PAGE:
Builder: Breadwinner Cycles
Material: Columbus Spirit, ENVE Carbon fork
Distance to date: ~7000 miles | ~11265km
Groupset: Dura Ace 9100 Mech, ROTOR VAGAST compact crankset.
Headset/BB: Chris King
Wheels: HiFi 38 anti-flutter (front), 50 anti-flutter (rear) (read HiFi article here)
Being part of the Portland cycling scene, you can’t escape seeing handcrafted steel bikes on the daily. The vibe is pretty much “steel is real.” I heard about the steel appeal, but whenever I ask someone who owns a handcrafted steel bike, “what makes it real?” they usually say, “there’s something about the riding quality that I can’t describe; you just have to ride one to understand.”
Curious about what makes handcrafted steel bikes real, coupled with bad financial advice from Evan, I kept thinking about pulling the trigger for a while. Especially after dealing with factory-built bikes with their limited options.
The Lolo is actually my second Breadwinner, with the first being the B-Road which I built as my all-around bike. It is still hands down the best bike I own. The second best place goes to the Lolo. Although, the B-road review should also be coming soon enough, so stay tuned.
Given that I loved riding my B-road for over 2 years so much, I decided to ditch my plastic (carbon) roadie and build a steel bike to replace it.
However, the real reason I wanted a steel roadie from Breadwinner was that I wanted to own a bike fully built, sourced locally from Portland. I was leaving the US for a while and wanted a piece of Portland with me wherever I went. And at the same time, support the local bike community!
When I figured out the geometry, what I wanted from the bike, color, groupset, and all that jazz, I had specific needs for my back. Thanks to bikes, I lost around 200lbs (90kg) over 4 years. With that weight loss, I found out that I have Scoliosis. Thus, being in a lower (aero) position for a while is a no-go for me.
Hence, why I have the massive headtube!
I wanted a climbing geometry that would allow me to ride all day comfortably. Hence, the sloping top tube makes this machine fast, sharp, and responsive overall. The raised front certainly affects the aerodynamics a bit, making it hard to sustain fast pace rides for anything more than 3 hours without proper fitness. This isn’t a big issue since I rarely go after fast-paced rides anyway.
After all, this was my “faster” exploration bike.
Tracking back to the steel appeal bike owners swear by. After riding steel bikes for about 3 years, I think the best I can describe that feeling would be compliance + lively + springy + fine-tuned.
However, I think it's much more than that.
It's about forging a connection with someone who not only has the passion but the craftsmanship to bring your vision to life. Building steel bikes is a commitment and a journey.
It's made for you and you alone.
So far, I have ridden the Lolo in four countries with drastically different terrain, difficulty, and specialty. I spent a few months riding around my favorite playground, Portland, crossing between back country roads, large hills, and scenic byways. The Lolo was built precisely for that terrain and long days in the saddle.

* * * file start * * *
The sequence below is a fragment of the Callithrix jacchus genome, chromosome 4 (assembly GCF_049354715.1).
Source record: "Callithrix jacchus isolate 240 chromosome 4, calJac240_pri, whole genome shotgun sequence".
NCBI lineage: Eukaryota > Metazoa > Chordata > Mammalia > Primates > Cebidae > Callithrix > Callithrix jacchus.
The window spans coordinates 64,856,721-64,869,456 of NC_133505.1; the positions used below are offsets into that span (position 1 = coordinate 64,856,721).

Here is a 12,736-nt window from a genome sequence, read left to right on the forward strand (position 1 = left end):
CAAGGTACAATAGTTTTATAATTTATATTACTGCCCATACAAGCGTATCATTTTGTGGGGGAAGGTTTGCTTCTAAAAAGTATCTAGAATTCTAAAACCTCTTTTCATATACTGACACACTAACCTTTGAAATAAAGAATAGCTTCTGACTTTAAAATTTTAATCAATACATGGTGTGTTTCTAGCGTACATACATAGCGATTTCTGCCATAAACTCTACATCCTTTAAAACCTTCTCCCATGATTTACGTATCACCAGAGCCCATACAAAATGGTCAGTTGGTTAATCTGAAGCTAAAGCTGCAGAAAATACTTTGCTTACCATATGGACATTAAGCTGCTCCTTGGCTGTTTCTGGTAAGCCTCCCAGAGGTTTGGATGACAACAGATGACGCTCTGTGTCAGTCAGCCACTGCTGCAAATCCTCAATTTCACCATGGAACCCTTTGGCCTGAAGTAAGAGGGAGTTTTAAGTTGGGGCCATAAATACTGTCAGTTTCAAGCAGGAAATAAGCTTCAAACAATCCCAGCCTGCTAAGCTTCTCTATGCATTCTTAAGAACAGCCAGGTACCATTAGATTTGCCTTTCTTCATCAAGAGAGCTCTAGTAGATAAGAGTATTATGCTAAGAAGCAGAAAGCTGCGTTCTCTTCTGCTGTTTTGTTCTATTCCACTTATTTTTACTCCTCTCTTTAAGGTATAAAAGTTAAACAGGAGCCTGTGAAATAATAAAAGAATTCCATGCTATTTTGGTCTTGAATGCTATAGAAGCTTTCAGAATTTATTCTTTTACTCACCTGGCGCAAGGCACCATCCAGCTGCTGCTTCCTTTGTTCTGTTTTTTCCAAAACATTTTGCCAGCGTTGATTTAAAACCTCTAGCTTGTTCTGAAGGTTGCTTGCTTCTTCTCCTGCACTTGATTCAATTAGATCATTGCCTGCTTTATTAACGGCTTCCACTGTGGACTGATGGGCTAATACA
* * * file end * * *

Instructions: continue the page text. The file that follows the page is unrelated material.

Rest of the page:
However, the true potential of the Lolo came through when I rode in Valencia, Spain. The giant mountains of the Costa Blanca, steep climbs, and vast valleys brought up the best out of the Lolo. I biked thousands of miles up, over, and between the mountains. And the best thing about it is that the Lolo felt like the right tool for the job every time.
It made spending the whole ride climbing mountains more exciting, encouraging me to push the envelope every time.
I found my calling in the mountains.
Check out these articles to see what I’m talking about:
In Turkey, the Lolo pushed me even further, taming the massive Western Taurus Mountains with their long and steep climbs from sea level to 8300ft (2530m). Over a month-long trip in Antalya, all my rides were based on exploring the magical Western Taurus Mountains and the hidden plateaus above the clouds.
After a year of riding my trusty Lolo, all I want to do is ride up even more mountains. Southern Turkey captivated me, and I know that having the right tool made it so. The balanced geometry of the Lolo normalized climbing in the saddle, which is excellent given how long the climbs were.
As a climber, the reward is definitely reaching the summit and bombing the descent. However, the climb was equally as rewarding, especially in Antalya.
Rides like these remind me why it was the right choice to build a bike that works with you, is adapted to your needs, and simultaneously encourages you to go higher, further, and faster.
Lastly, Kuwait presented a challenge, which was being very flat. Believe it or not, for me riding flats is a lot harder than climbing. The challenge with riding flat terrain is dealing with the wind and constantly pushing big gears to maintain a decent pace—pretty much no room for resting, such as a short descent or a break at a vista. The only advised option is to slow down so as not to lose momentum.
Although this style of riding is out of my element, the Lolo still managed to get me to stay within the peloton of the CCC Friday rides (article coming soon!). Yet again, pushing the envelope to go faster, maxing out effort, and keeping up with the group.
Having the chance to ride in different countries, terrains, and styles proved the versatility and advantage of a bike that complements your riding style and preferences and simultaneously pushes you to try new things.
A year well spent with the right bike, and hopefully, the following years will be even better.
Support your local builders, bike shops, and community!